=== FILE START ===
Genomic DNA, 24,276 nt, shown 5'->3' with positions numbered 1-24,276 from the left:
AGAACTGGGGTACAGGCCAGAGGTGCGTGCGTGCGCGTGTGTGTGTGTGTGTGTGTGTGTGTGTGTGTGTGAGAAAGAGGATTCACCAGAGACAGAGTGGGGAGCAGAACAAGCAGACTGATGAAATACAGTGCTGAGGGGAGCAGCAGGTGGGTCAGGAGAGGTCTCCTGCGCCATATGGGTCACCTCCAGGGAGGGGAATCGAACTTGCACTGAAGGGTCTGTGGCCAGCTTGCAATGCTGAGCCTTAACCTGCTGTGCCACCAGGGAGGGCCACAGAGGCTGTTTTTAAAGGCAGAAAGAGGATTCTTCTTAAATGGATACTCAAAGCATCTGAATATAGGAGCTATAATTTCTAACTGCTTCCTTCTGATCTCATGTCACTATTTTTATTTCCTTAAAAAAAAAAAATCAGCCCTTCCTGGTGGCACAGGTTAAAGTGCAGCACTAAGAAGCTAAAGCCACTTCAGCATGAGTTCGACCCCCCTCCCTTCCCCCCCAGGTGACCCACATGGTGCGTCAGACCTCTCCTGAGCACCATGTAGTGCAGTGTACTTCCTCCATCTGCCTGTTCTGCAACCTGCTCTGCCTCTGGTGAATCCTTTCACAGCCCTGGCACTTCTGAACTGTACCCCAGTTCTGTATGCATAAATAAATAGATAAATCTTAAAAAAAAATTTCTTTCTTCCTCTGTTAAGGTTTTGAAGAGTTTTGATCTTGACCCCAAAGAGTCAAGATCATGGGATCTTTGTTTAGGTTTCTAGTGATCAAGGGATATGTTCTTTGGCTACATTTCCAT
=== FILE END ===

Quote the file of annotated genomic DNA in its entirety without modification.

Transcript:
Genomic DNA, 24,276 nt, shown 5'->3' with positions numbered 1-24,276 from the left:
AGAACTGGGGTACAGGCCAGAGGTGCGTGCGTGCGCGTGTGTGTGTGTGTGTGTGTGTGTGTGTGTGTGTGAGAAAGAGGATTCACCAGAGACAGAGTGGGGAGCAGAACAAGCAGACTGATGAAATACAGTGCTGAGGGGAGCAGCAGGTGGGTCAGGAGAGGTCTCCTGCGCCATATGGGTCACCTCCAGGGAGGGGAATCGAACTTGCACTGAAGGGTCTGTGGCCAGCTTGCAATGCTGAGCCTTAACCTGCTGTGCCACCAGGGAGGGCCACAGAGGCTGTTTTTAAAGGCAGAAAGAGGATTCTTCTTAAATGGATACTCAAAGCATCTGAATATAGGAGCTATAATTTCTAACTGCTTCCTTCTGATCTCATGTCACTATTTTTATTTCCTTAAAAAAAAAAAATCAGCCCTTCCTGGTGGCACAGGTTAAAGTGCAGCACTAAGAAGCTAAAGCCACTTCAGCATGAGTTCGACCCCCCTCCCTTCCCCCCCAGGTGACCCACATGGTGCGTCAGACCTCTCCTGAGCACCATGTAGTGCAGTGTACTTCCTCCATCTGCCTGTTCTGCAACCTGCTCTGCCTCTGGTGAATCCTTTCACAGCCCTGGCACTTCTGAACTGTACCCCAGTTCTGTATGCATAAATAAATAGATAAATCTTAAAAAAAAATTTCTTTCTTCCTCTGTTAAGGTTTTGAAGAGTTTTGATCTTGACCCCAAAGAGTCAAGATCATGGGATCTTTGTTTAGGTTTCTAGTGATCAAGGGATATGTTCTTTGGCTACATTTCCAT